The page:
Still Trying

 Just a few quick notes before we head Down The Rabbit Hole for a little “Control Freaks.”

 The Maduro regime is still trying to avoid the truth from coming out on the international stage.The ICC rejected a request by the Chavistas for judicial control over the investigation on human rights violations and crimes against humanity. “Methinks thou doth protest too much.”  There isn’t even an official investigation but maybe they’re getting a bit nervous now that the chief prosecutor that has protected Nicolas for years is gone?

 Reporters Without Borders has put out their worldwide list of tyrants and to nobody’s surprise, certainly not ours, Nicolas made the list of the 37 worst guys on the planet.

 Voice Of America put out a report that shows why the Chavistas were so upset with UN High Commissioner for Human Rights, Michele Bachelet. The UN report detailed 97 cases in the last year of criminalization against dissenters, primarily human rights defenders.

 There was a piece in The Guardian on the Maicao refugee camp at Colombia’s border with Venezuela. It highlighted the malnutrition and disease, bad or no water, etc. not to mention the language barrier among the indigenous people,and other concerns among the general population of the camp. It again raises the question I bring up to people all the time. Why is it that more than 10 times the money per refugee has been spent helping Syrian refugees as has been spent to help the Venezuelans? Is a full blown civil war just a sexier story than the day by day, slow motion, destruction of a nation that should be prospering? Is it the fact that many prominent figures both in the US and around the world rushed in to heap praise on “21st Century Bolivarian Socialism” before they showed their true colors and everyone could see the Chavistas for what they really are? Who knows?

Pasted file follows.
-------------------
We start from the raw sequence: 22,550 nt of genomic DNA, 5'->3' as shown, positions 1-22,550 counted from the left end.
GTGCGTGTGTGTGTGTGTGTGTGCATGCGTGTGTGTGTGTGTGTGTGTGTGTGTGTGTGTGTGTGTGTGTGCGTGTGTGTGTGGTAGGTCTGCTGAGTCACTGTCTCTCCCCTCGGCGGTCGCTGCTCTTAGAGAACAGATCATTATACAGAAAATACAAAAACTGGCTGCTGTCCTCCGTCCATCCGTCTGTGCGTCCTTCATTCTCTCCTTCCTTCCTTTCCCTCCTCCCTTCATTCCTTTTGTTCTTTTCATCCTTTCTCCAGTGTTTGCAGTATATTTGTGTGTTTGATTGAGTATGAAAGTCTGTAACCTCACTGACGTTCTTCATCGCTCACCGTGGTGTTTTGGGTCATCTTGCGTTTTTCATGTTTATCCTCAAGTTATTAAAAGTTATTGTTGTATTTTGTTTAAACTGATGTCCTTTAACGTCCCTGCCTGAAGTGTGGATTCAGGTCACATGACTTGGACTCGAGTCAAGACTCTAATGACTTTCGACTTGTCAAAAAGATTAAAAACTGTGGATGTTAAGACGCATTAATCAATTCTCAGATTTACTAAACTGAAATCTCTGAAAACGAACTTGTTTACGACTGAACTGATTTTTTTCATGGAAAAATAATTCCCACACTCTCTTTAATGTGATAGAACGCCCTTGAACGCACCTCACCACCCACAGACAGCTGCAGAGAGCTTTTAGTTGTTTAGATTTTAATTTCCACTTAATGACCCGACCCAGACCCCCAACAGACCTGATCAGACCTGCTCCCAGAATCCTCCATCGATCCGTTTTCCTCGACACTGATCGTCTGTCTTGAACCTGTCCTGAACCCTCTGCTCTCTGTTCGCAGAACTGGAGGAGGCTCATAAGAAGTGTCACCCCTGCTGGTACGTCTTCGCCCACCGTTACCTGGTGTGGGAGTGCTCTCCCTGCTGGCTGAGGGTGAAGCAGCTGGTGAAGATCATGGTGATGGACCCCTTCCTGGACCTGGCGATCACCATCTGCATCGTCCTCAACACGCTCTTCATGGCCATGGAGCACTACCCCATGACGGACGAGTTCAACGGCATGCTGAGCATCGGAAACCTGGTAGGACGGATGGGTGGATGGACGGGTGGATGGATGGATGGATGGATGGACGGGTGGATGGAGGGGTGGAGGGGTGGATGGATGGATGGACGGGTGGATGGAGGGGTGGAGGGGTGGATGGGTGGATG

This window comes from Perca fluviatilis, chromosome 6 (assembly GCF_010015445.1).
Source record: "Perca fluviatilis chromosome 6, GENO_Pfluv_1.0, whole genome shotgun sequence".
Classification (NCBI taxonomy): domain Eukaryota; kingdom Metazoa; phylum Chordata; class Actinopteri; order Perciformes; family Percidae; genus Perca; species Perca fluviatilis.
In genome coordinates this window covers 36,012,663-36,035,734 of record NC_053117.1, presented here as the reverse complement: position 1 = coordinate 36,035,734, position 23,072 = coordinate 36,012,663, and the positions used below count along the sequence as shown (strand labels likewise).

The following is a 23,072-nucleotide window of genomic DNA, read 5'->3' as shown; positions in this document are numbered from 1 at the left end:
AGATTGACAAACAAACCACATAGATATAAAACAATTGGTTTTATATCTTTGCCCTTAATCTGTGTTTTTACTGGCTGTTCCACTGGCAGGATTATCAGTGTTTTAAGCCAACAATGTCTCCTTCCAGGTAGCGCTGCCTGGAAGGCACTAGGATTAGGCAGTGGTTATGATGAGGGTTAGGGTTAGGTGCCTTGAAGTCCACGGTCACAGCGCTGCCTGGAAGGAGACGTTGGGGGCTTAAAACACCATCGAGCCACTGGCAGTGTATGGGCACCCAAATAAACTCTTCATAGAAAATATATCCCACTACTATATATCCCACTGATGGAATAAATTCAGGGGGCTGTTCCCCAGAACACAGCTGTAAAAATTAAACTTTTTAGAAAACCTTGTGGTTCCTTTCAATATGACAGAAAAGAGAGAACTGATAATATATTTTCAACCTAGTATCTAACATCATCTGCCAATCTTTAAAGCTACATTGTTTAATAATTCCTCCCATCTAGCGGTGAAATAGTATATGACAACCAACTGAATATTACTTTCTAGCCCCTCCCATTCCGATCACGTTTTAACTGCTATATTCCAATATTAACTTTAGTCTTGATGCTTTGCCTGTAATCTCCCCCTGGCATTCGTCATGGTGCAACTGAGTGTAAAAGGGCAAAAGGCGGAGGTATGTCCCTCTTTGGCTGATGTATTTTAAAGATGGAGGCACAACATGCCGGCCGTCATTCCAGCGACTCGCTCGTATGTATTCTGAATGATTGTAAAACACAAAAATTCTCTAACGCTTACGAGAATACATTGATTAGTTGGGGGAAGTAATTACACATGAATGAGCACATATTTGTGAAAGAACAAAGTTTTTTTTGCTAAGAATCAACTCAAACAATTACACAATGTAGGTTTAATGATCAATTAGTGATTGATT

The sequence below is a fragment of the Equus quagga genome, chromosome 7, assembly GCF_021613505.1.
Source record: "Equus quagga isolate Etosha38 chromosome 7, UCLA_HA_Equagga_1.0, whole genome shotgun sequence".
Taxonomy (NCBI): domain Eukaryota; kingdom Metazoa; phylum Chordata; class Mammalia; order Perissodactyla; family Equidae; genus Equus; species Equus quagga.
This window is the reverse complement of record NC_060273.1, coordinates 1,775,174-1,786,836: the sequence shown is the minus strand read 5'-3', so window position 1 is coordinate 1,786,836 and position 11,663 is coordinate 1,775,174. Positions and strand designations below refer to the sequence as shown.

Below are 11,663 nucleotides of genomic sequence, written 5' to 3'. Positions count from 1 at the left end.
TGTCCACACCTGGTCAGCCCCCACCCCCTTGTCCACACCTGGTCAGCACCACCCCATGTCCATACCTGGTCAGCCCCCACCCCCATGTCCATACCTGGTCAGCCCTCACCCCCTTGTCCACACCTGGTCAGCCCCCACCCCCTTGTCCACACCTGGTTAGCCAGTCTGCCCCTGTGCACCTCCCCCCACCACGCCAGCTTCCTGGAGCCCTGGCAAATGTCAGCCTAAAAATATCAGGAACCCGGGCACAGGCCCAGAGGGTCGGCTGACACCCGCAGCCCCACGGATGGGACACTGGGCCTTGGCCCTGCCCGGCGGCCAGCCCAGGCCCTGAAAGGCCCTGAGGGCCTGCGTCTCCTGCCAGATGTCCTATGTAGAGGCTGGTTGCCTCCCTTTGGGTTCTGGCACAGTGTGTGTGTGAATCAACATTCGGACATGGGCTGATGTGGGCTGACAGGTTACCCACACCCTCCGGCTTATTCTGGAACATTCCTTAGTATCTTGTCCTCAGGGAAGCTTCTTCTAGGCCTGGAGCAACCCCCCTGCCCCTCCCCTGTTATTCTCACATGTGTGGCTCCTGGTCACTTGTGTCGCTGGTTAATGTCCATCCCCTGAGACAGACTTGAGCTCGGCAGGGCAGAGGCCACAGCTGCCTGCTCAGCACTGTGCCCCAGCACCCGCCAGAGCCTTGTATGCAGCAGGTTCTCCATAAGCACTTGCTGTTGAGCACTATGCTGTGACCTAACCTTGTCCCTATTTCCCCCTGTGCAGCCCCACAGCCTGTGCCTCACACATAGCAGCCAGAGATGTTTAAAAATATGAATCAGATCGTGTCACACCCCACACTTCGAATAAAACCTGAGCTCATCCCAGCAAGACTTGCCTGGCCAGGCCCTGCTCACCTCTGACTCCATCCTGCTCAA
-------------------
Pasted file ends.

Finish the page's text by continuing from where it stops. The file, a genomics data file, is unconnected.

There was a good piece in Caracas Chronicles by Alex Samsa (pseudonym) titled “A Glimse of the Country in the SAIME Line.” You may remember from my great escape tale that SAIME is the Venezuelan government department tasked with passports and government IDs. He used a pseudonym so nobody could put the kibosh on his passport request. The stories relayed to him by other people waiting in line shed light on various aspects of life in V-land and there was plenty of time for story telling. Only in Venezuela can 8 hours in line to get the process started for a passport be considered a success. It took me days to get my travel release (not to mention $500).